Throughout this election season I have watched Christians who are far smarter and godlier than I land on every conceivable side of the issue of who to vote for as POTUS. (A sample: Trump, Trump, Clinton, neither.) I say this not to relativize away the whole issue, as though it doesn’t matter or as though there is no right answer. It does matter, and I do think there is a most preferable choice. I myself voted for neither of the two major candidates and have commended that view on a handful of occasions in the past few months via social media. And to be sure, there are certain clear principles that should be insisted upon: e.g., abortion is an egregious evil that must be vigorously opposed, and deceit, hubris, sexual immorality, malice, and obscene talk are not just flawed character traits, but sins on account of which God’s wrath is coming (Col 3:5–10). No Christian who voted for either major candidate should be thrilled about the sort of person they elected. They ought to agree that they did so to a large extent while holding their nose.
Yet I think we must acknowledge that there is a certain level of complexity to the issue. Not everyone voted for Trump for the same reason. Not everyone voted for Hillary for the same reason. Not everyone voted for neither of them for the same reason. There are better and worse reasons for any of these courses of action. In the end, each of us is duty-bound to do what we think pleases God and what we think is right. To go against conscience, even when it misfires, is a sin (Rom 14:23).
This presents us with a challenge: regardless of who wins tonight, we the Church must learn to “bear with one another in love” (Eph 4:2); must clothe ourselves “with compassionate hearts, kindness, humility, meekness, and patience” (Col 3:12); must “live in harmony with one another” (Rom 12:16). It is a high calling, and on the face of it, it seems impossible. I can see it now: Christians who voted for Trump reach the conclusion that the others just don’t care enough about abortion. Christians who voted for Hillary view those who voted for Trump as short-sighted whitewashers of moral evil and of his dangerous unpredictability. Those who supported the losing candidate come to resent Christians who voted third party for irresponsibly “throwing their vote away.” And all the while the Christians who voted for neither candidate smugly view themselves as the pure and unstained ones in the midst of a people with polluted garments.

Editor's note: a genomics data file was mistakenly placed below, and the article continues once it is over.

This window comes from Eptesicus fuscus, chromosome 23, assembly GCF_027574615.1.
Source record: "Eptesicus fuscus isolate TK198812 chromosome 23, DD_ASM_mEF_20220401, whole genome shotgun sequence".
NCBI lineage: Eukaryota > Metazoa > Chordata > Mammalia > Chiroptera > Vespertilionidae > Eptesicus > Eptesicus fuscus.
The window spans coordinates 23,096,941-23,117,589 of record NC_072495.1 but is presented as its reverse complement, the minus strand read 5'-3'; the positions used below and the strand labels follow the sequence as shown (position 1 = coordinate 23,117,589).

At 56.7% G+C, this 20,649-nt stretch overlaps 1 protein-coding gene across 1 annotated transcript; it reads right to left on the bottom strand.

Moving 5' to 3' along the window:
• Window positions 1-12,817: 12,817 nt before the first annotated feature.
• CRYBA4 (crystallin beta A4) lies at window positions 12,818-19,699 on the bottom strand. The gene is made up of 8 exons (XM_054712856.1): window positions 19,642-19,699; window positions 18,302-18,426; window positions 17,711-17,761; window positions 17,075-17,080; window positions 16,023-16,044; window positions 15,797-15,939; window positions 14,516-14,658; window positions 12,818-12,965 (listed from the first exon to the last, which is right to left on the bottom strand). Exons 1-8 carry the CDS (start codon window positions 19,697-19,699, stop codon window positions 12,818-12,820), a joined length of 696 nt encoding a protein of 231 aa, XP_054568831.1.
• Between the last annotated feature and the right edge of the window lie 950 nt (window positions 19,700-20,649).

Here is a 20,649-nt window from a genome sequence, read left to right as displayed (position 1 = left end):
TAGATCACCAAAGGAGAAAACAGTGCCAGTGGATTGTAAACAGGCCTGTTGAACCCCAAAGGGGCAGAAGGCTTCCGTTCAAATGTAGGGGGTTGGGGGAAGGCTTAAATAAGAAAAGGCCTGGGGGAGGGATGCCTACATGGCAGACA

What partnership has a Christian who voted for Hillary with a Christian who voted for Trump? And what accord has a Christian who voted third-party with either?
Answer: “indeed our fellowship is with the Father and with his Son Jesus Christ” (1 John 1:3).
Unity is something we can pursue because unity is something we already have in Christ. He has made us one (Eph 2:11–22). Because there is one loaf, we who are many are one body (1 Cor 10:17), and we all drink of the same spiritual drink (1 Cor 10:4). One Spirit, one hope, one Lord, one faith, one baptism, one God and Father of all (Eph 4:5–6). One King.
During this post-election season, “Let us be grateful for receiving a kingdom that will not be shaken” (Heb 12:28). That kingdom will break in pieces all other kingdoms and bring them to an end, and itself shall stand forever (Dan 2:44). In that gratitude and confident hope, I think we will learn to love one another—even those we disagree with, and even those who voted differently than ourselves.
Image source: Justin Grimes via Flickr